Born Riccardo DiGuglielmo, Wilson changed his name while working as an actor in efforts to avoid typecasting as an Italian-American. Little did he know that he would be typecast as America's favorite, um, cleanup enthusiast.

Emigrating to the U.S. from England as wee lad, he went on to star in over 500 -- 500?! -- Charmin commercials. His acting and squeeze-shunning abilities landed him a free lifetime supply of toilet paper from Procter & Gamble as well a place in American po(o)p culture. (Heh.) Sure, he played the alcoholic on several episodes of Bewitched, and did bit parts on Hogan's Heroes and The Bob Newhart Show, but in the world of TP commercial acting, he was a star.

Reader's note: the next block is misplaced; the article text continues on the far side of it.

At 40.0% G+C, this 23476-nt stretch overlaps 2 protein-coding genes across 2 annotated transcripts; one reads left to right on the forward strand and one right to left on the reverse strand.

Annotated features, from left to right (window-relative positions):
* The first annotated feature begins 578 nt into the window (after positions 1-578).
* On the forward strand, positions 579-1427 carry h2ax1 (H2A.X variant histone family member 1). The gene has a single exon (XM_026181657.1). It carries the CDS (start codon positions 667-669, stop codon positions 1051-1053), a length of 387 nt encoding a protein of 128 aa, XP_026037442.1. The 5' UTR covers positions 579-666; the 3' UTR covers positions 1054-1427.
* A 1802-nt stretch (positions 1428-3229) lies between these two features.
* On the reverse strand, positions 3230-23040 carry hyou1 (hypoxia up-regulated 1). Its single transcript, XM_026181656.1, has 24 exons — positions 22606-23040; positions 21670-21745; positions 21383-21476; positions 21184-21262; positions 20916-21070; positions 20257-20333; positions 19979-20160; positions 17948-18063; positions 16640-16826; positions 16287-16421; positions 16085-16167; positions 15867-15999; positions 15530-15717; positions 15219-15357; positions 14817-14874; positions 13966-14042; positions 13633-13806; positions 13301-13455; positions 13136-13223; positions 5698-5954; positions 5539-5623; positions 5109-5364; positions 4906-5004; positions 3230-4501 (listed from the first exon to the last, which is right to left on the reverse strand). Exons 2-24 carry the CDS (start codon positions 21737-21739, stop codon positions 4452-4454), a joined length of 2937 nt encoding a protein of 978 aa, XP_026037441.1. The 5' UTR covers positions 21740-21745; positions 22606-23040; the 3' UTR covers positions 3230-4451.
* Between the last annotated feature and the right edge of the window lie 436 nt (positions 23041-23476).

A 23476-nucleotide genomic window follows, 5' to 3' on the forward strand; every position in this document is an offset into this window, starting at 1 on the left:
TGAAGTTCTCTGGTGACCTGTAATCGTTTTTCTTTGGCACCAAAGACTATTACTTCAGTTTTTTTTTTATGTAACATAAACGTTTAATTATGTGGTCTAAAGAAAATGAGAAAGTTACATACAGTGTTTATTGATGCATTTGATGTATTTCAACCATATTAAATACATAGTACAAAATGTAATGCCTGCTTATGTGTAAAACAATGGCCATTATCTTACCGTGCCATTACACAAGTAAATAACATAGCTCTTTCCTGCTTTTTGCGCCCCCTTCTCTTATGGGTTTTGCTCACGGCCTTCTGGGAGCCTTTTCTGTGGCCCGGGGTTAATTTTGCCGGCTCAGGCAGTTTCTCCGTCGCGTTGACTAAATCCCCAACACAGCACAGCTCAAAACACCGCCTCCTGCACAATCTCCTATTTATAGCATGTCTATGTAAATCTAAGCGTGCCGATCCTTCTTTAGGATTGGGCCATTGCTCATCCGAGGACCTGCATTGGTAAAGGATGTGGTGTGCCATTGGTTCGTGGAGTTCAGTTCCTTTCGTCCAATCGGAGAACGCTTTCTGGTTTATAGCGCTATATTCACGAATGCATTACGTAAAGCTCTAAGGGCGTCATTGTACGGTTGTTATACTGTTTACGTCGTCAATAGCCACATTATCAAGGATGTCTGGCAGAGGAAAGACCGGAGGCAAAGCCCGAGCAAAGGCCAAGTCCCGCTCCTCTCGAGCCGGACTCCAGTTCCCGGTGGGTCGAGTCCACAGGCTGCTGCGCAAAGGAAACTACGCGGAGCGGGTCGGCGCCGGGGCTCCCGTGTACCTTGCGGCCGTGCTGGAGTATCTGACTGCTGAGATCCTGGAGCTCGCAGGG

Although the Associated Press tarnishes this man's good name by labeling him a "closeted squeezer," we refuse to believe such a thing. He was simply led astray by overzealous shoppers. And we salute you, Mr. Wilson cum Whipple. Toilet paper commercials have gotten excessively crass for us over the years. Images of cartoon bears with flecks of paper on their behinds and euphemistic blue-colored water tearing apart brands that are more fragile are much too revealing for us. Back when such things like urination and bowel movements weren't discussed, much less admitted to having as a bodily function, we had Mr. Whipple to conceal it all for us. He didn't remind us what toilet paper was used for; he let us know what it wasn't meant for: molesting. RIP, Mr. Whipple.